19. The system of claim 18 wherein measured DC load current is used to generate reluctance DC power from said salient-pole synchronous machine when there is a loss of excitation power and machine rotor rotation is detected.
20. The system of claim 18 wherein measured DC link voltage is used to generate reluctance DC power from said salient-pole synchronous machine when there is a loss of excitation power and machine rotor rotation is detected.
Description
CROSS-REFERENCE TO RELATED APPLICATIONS

This application is a divisional application of Ser. No. 11/268,486 filed Nov. 8, 2005.

FIELD OF THE INVENTION

The present invention relates to a control system and method for achieving DC power generation from a synchronous reluctance machine. More specifically, the present invention relates to a control system and method to achieve DC power production from a synchronous reluctance machine or partial DC power production from a traditional salient-pole synchronous machine/starter in the case where the salient-pole synchronous machine/starter has degenerated into a reluctance machine.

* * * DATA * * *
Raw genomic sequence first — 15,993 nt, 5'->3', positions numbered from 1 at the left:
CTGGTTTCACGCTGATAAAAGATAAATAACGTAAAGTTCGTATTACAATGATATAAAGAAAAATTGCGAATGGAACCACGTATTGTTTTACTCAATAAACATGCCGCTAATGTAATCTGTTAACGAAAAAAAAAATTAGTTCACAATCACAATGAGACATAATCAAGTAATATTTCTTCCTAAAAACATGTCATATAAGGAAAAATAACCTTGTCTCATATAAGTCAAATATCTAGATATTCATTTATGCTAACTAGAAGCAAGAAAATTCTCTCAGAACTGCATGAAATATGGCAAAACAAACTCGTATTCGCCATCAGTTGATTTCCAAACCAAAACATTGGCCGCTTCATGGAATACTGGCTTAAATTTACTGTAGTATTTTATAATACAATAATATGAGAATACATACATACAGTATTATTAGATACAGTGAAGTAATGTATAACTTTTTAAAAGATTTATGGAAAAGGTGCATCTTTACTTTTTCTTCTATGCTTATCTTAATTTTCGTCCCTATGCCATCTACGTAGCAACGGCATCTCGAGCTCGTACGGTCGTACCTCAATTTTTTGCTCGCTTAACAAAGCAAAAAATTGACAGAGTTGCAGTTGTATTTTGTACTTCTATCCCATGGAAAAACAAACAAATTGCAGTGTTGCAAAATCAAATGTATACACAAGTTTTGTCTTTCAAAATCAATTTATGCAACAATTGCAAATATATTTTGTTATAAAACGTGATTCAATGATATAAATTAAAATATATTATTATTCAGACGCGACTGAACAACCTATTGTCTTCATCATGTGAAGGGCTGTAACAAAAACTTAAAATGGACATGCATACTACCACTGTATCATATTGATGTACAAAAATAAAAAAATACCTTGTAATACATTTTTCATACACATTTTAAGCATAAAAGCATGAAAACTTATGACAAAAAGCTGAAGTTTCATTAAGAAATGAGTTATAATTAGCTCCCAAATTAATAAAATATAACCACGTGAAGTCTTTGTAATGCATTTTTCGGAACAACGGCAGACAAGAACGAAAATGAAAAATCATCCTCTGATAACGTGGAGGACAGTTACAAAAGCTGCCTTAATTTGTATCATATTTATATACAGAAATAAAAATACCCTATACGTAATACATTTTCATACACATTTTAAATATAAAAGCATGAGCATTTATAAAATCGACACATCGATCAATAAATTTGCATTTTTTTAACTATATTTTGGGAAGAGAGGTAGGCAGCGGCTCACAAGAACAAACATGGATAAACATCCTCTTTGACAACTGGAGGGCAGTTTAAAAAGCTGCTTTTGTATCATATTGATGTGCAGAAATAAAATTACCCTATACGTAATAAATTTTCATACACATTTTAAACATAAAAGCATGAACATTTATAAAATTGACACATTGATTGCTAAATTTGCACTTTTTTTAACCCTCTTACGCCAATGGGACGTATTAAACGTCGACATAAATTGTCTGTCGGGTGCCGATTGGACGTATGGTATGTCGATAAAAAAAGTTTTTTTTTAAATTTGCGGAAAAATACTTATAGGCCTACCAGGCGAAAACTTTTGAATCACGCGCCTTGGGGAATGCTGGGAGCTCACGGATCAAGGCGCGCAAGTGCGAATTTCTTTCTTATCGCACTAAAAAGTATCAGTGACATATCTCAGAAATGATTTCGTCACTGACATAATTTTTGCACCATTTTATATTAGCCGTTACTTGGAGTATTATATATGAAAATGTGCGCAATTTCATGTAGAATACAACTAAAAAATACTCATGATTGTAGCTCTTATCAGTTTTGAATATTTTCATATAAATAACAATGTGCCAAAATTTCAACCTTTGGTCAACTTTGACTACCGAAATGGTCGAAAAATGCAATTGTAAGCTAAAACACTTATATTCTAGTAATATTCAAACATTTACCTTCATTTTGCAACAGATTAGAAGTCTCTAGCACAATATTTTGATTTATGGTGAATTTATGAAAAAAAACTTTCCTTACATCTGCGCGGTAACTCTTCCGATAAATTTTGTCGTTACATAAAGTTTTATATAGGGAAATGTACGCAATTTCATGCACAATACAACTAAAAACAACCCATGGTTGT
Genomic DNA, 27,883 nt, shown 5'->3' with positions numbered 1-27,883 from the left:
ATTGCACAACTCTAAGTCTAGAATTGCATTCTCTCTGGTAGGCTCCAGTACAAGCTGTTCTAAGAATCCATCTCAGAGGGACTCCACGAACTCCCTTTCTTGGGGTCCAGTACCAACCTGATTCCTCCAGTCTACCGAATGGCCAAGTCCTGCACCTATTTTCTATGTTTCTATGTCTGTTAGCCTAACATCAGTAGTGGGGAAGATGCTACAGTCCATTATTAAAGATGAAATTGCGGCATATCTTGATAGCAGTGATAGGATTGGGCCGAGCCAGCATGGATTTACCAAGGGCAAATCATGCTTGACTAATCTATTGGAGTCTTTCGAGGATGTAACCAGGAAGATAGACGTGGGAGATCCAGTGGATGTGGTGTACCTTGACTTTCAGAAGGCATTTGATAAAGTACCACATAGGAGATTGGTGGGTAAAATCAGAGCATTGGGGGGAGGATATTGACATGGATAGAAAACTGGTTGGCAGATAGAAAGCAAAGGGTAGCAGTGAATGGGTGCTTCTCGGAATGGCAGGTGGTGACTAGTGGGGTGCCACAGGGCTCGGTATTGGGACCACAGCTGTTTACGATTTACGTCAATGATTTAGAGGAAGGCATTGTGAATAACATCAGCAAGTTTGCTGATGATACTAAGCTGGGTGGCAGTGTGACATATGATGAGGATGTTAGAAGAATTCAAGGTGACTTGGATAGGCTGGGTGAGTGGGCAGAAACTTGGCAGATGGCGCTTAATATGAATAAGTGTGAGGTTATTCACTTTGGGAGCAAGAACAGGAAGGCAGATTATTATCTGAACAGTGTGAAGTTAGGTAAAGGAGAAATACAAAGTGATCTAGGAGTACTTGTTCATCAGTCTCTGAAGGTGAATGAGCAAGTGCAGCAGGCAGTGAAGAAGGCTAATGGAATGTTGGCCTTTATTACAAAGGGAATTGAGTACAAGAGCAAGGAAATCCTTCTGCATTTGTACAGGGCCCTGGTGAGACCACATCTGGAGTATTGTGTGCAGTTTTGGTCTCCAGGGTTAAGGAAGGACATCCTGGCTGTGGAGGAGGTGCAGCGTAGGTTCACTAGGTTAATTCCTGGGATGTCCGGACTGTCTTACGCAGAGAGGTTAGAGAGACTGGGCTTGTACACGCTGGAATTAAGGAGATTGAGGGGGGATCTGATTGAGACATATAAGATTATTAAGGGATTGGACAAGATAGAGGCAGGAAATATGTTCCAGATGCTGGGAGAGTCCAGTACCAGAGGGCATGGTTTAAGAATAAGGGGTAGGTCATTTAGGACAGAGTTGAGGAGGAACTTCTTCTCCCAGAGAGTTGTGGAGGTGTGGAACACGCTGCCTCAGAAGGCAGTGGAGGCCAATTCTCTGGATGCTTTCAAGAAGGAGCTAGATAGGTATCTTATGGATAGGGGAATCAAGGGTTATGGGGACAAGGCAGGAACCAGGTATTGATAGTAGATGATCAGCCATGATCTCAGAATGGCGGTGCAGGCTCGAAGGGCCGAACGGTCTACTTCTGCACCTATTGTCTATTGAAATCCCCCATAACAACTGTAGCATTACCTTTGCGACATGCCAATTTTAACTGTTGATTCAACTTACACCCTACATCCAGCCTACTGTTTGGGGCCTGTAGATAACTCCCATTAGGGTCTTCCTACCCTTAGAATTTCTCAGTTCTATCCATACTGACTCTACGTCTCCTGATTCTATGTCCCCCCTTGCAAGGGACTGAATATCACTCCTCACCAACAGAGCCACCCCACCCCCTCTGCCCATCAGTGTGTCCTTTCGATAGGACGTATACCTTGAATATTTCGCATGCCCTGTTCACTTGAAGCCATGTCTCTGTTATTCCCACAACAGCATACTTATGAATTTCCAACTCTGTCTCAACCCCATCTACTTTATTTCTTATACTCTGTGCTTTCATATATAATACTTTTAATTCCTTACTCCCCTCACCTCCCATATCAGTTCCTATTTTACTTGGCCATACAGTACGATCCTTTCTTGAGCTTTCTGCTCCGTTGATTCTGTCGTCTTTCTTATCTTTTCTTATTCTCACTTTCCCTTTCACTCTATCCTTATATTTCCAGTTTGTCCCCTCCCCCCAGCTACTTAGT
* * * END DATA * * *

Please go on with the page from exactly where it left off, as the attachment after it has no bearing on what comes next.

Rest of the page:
BACKGROUND OF THE INVENTION

Aircraft electrical power systems have increasingly required the development of systems which can provide larger and larger electrical supplies under both normal and abnormal conditions. As noted in U.S. Pat. No. 6,467,725 issued to Coles et al., the entire disclosure of which is incorporated herein by reference, a greater dependence on electrical power requires an electrical supply that is available at all times that an aircraft is in service.

As noted in the Coles Patent, emergency electrical power in the event of engine failure has been traditionally provided by auxiliary devices, such as a ram air turbine (RAT), which comprises an electrical generator equipped with a propeller. The RAT is normally stored within the fuselage of an engine and is deployed into the air stream surrounding the aircraft when required. The resulting flow of air over the RAT causes a propeller to rotate, thereby generating electrical power. Unfortunately, several such devices may be required in order to ensure sufficient power is available in the event of total engine failure which can incur significant additional weight to the system.